Opinion polls are surveys of public opinion obtained from questioning a representative sample of the population. They can give us a sense of which political candidate is likely to win but approach them with caution - polls are not infallible!
Ratings of election pollsters based on analysis by FiveThirtyEight looking at historical accuracy of the polls and polling methodology.
Below is a list of some of the biggest poll sources. (**Note: Some sources will not provide free access to full data.)
If you're looking for historical election statistics, these resources have a range of statistics to explore from the earliest years of American democracy to the 2016 Presidential election.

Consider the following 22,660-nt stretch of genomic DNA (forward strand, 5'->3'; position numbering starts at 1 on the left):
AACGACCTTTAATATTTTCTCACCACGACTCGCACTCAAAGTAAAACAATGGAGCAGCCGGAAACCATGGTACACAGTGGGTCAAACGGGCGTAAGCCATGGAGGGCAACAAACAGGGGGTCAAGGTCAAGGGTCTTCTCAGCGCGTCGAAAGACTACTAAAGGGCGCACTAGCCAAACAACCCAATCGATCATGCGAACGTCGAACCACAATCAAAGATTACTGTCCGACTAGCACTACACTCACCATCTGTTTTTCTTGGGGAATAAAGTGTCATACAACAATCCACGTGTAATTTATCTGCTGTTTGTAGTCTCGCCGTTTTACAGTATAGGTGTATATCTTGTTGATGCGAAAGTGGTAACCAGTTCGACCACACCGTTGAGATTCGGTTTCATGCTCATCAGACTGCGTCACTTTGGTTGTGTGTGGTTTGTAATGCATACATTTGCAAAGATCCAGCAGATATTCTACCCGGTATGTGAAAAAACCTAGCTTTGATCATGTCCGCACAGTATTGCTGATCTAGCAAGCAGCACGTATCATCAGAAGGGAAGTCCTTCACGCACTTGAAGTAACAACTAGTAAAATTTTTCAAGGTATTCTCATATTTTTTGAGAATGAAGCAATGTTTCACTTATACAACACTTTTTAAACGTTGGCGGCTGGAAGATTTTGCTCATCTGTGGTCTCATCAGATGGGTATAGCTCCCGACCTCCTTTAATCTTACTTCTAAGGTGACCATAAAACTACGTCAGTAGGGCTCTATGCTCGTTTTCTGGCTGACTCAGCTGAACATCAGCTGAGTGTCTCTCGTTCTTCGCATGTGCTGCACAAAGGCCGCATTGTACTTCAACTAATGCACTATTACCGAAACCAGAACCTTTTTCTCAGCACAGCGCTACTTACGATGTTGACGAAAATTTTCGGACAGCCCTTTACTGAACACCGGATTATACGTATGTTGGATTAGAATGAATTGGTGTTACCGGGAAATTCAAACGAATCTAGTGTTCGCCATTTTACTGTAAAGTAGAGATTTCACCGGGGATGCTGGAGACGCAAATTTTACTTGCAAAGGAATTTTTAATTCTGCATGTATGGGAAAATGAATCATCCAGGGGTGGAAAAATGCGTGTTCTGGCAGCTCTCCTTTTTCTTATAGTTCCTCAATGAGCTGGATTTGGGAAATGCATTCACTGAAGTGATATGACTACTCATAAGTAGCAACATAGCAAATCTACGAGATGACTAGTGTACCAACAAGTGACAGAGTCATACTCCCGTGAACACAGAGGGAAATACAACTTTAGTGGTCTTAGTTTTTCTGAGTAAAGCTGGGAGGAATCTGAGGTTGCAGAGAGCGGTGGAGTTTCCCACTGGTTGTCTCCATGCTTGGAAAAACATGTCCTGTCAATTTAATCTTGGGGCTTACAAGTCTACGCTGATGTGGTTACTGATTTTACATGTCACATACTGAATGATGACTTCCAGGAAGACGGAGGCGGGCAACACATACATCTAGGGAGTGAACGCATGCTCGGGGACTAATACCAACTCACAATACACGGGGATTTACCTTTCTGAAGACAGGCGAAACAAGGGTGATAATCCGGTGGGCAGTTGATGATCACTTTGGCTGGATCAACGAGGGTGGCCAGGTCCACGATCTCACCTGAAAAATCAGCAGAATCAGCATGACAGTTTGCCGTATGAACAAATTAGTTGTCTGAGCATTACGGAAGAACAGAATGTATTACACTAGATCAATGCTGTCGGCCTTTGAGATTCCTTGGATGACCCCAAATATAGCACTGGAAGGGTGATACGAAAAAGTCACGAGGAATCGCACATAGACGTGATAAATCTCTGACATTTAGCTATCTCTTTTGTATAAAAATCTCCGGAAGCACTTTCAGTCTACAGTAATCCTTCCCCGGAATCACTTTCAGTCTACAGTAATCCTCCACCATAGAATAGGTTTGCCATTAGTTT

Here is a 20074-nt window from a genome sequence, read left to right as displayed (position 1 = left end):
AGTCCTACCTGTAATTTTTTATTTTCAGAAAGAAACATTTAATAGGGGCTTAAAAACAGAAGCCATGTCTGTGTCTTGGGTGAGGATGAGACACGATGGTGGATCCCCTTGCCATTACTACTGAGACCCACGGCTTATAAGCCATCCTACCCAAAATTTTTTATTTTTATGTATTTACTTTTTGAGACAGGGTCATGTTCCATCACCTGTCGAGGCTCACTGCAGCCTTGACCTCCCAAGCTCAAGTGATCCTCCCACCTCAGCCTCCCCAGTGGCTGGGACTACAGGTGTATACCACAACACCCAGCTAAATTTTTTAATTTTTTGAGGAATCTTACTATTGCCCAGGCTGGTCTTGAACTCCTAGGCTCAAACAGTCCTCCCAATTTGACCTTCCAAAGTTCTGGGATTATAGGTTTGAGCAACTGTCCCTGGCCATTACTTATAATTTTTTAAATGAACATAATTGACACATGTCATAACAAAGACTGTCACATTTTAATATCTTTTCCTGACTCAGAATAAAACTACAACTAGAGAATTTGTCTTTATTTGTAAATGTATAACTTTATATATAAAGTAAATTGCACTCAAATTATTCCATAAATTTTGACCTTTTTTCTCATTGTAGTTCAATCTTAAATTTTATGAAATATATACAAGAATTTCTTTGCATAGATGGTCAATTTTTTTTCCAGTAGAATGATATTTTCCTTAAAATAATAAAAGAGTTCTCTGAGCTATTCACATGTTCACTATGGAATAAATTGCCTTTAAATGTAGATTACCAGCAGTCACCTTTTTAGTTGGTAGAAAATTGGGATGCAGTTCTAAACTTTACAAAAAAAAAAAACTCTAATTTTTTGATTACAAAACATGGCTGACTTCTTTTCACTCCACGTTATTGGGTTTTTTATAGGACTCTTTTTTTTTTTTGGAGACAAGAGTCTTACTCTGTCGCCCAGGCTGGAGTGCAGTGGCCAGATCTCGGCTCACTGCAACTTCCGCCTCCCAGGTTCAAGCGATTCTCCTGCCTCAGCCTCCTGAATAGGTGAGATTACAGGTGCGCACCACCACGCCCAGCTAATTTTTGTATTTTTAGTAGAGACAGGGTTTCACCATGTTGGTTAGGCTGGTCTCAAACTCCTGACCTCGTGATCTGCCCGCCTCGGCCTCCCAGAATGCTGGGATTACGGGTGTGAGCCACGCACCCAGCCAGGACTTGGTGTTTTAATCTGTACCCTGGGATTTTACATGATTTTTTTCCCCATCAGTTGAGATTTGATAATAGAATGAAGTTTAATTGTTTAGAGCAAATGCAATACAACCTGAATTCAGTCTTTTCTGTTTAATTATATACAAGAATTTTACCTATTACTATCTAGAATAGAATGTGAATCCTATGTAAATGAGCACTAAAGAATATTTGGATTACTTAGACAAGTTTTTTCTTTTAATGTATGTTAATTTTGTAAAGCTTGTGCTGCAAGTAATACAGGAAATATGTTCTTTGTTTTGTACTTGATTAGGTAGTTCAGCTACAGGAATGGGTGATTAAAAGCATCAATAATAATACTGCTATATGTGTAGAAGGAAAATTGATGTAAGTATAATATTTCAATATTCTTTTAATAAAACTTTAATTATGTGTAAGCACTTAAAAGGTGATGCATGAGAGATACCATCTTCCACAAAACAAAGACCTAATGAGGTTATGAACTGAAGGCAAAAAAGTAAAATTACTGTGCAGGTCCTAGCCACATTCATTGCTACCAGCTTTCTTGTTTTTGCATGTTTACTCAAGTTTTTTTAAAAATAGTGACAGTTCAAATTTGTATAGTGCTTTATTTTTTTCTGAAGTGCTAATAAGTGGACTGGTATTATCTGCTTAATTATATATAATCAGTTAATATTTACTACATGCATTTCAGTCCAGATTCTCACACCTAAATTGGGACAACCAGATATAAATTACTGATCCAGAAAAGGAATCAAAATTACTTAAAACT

MIT datalab contains constituency (state-level) returns for elections to the U.S. presidency from 1976 to 2016 and county-level returns for presidential elections from 2000 to 2016.
The University of Richmond's Digital Scholarship Lab has mapped data for Congressional and Presidential elections by state, county and density. Includes accompanying scholarly analysis.
A New Nation Votes is a searchable collection of election returns from the earliest years of American democracy, 1787-1825.
Statistics collected by the US Census Bureau about voting and voter registration. Includes demographic and voter turnout data.